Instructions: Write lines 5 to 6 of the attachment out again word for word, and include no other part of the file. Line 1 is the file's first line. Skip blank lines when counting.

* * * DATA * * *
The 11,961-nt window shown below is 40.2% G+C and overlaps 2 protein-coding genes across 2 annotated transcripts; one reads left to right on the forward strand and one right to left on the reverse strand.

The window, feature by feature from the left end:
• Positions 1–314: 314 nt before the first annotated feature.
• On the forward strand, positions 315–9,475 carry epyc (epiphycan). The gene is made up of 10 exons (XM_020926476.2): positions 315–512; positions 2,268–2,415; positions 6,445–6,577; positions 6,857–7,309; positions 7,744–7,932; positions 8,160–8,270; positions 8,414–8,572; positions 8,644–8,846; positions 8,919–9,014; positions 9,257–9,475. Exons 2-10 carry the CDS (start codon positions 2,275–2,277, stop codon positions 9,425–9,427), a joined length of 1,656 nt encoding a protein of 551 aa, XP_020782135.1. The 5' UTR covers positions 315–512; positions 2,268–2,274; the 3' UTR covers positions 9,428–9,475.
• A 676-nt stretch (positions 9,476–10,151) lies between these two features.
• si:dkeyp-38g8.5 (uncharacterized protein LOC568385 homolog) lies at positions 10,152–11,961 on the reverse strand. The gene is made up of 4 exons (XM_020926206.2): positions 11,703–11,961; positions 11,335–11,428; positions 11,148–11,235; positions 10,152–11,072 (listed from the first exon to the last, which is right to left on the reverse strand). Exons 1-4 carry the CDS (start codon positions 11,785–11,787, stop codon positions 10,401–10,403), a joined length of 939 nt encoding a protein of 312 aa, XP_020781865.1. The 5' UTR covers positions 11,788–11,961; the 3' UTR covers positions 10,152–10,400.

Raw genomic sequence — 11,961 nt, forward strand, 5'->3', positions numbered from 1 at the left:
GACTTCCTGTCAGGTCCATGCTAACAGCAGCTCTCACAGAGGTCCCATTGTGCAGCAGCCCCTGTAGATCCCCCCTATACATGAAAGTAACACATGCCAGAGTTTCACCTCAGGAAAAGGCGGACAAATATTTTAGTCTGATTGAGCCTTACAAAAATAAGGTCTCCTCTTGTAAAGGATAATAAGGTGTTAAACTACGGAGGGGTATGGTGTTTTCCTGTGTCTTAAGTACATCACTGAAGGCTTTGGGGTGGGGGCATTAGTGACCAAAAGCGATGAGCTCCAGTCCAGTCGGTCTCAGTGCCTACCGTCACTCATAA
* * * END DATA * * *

• A 676-nt stretch (positions 9,476–10,151) lies between these two features.
• si:dkeyp-38g8.5 (uncharacterized protein LOC568385 homolog) lies at positions 10,152–11,961 on the reverse strand. The gene is made up of 4 exons (XM_020926206.2): positions 11,703–11,961; positions 11,335–11,428; positions 11,148–11,235; positions 10,152–11,072 (listed from the first exon to the last, which is right to left on the reverse strand). Exons 1-4 carry the CDS (start codon positions 11,785–11,787, stop codon positions 10,401–10,403), a joined length of 939 nt encoding a protein of 312 aa, XP_020781865.1. The 5' UTR covers positions 11,788–11,961; the 3' UTR covers positions 10,152–10,400.